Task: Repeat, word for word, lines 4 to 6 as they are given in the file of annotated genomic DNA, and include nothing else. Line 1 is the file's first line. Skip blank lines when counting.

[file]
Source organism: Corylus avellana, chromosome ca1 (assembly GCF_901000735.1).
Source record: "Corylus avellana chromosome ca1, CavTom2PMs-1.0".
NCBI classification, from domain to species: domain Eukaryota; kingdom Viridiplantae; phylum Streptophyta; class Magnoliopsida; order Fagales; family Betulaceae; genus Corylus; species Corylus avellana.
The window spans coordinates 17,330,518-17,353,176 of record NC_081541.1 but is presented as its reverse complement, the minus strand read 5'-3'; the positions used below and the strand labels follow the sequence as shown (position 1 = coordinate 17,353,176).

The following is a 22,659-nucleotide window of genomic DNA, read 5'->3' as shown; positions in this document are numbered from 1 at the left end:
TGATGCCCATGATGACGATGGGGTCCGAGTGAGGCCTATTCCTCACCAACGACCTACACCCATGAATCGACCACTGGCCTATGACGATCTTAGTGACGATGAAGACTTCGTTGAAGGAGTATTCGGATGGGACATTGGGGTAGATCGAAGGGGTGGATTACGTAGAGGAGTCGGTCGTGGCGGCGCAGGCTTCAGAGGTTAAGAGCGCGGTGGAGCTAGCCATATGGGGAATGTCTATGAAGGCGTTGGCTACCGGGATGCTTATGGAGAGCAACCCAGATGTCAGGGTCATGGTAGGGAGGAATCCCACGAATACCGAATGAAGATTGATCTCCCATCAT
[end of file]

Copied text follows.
The window spans coordinates 17,330,518-17,353,176 of record NC_081541.1 but is presented as its reverse complement, the minus strand read 5'-3'; the positions used below and the strand labels follow the sequence as shown (position 1 = coordinate 17,353,176).

The following is a 22,659-nucleotide window of genomic DNA, read 5'->3' as shown; positions in this document are numbered from 1 at the left end:
TGATGCCCATGATGACGATGGGGTCCGAGTGAGGCCTATTCCTCACCAACGACCTACACCCATGAATCGACCACTGGCCTATGACGATCTTAGTGACGATGAAGACTTCGTTGAAGGAGTATTCGGATGGGACATTGGGGTAGATCGAAGGGGTGGATTACGTAGAGGAGTCGGTCGTGGCGGCGCAGGCTTCAGAGGTTAAGAGCGCGGTGGAGCTAGCCATATGGGGAATGTCTATGAAGGCGTTGGCTACCGGGATGCTTATGGAGAGCAACCCAGATGTCAGGGTCATGGTAGGGAGGAATCCCACGAATACCGAATGAAGATTGATCTCCCATCAT